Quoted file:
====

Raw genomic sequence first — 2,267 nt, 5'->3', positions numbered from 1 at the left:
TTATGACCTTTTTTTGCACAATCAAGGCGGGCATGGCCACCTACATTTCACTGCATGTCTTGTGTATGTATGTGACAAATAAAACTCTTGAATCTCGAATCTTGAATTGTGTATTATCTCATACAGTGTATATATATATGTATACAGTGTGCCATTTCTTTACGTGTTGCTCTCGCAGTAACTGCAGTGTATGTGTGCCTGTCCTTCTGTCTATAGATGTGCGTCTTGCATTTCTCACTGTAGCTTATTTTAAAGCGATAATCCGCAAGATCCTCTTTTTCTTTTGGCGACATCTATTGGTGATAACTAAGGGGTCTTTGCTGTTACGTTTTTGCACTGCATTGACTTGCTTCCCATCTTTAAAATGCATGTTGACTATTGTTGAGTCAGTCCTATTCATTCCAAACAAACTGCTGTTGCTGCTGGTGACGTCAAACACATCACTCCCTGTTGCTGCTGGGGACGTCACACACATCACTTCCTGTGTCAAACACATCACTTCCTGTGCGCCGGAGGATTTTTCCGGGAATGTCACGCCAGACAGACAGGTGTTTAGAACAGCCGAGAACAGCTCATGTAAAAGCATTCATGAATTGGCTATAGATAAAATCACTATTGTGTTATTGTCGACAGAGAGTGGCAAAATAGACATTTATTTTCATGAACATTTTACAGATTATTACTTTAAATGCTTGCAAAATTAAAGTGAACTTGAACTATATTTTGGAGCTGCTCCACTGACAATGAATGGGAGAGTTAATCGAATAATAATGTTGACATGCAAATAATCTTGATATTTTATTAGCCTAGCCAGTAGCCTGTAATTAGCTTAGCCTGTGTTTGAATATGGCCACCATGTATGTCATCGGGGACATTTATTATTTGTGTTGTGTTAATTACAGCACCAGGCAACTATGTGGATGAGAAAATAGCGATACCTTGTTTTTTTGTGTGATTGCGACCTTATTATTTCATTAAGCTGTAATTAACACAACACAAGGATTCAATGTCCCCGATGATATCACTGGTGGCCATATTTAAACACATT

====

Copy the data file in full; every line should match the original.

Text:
Raw genomic sequence first — 2,267 nt, 5'->3', positions numbered from 1 at the left:
TTATGACCTTTTTTTGCACAATCAAGGCGGGCATGGCCACCTACATTTCACTGCATGTCTTGTGTATGTATGTGACAAATAAAACTCTTGAATCTCGAATCTTGAATTGTGTATTATCTCATACAGTGTATATATATATGTATACAGTGTGCCATTTCTTTACGTGTTGCTCTCGCAGTAACTGCAGTGTATGTGTGCCTGTCCTTCTGTCTATAGATGTGCGTCTTGCATTTCTCACTGTAGCTTATTTTAAAGCGATAATCCGCAAGATCCTCTTTTTCTTTTGGCGACATCTATTGGTGATAACTAAGGGGTCTTTGCTGTTACGTTTTTGCACTGCATTGACTTGCTTCCCATCTTTAAAATGCATGTTGACTATTGTTGAGTCAGTCCTATTCATTCCAAACAAACTGCTGTTGCTGCTGGTGACGTCAAACACATCACTCCCTGTTGCTGCTGGGGACGTCACACACATCACTTCCTGTGTCAAACACATCACTTCCTGTGCGCCGGAGGATTTTTCCGGGAATGTCACGCCAGACAGACAGGTGTTTAGAACAGCCGAGAACAGCTCATGTAAAAGCATTCATGAATTGGCTATAGATAAAATCACTATTGTGTTATTGTCGACAGAGAGTGGCAAAATAGACATTTATTTTCATGAACATTTTACAGATTATTACTTTAAATGCTTGCAAAATTAAAGTGAACTTGAACTATATTTTGGAGCTGCTCCACTGACAATGAATGGGAGAGTTAATCGAATAATAATGTTGACATGCAAATAATCTTGATATTTTATTAGCCTAGCCAGTAGCCTGTAATTAGCTTAGCCTGTGTTTGAATATGGCCACCATGTATGTCATCGGGGACATTTATTATTTGTGTTGTGTTAATTACAGCACCAGGCAACTATGTGGATGAGAAAATAGCGATACCTTGTTTTTTTGTGTGATTGCGACCTTATTATTTCATTAAGCTGTAATTAACACAACACAAGGATTCAATGTCCCCGATGATATCACTGGTGGCCATATTTAAACACATT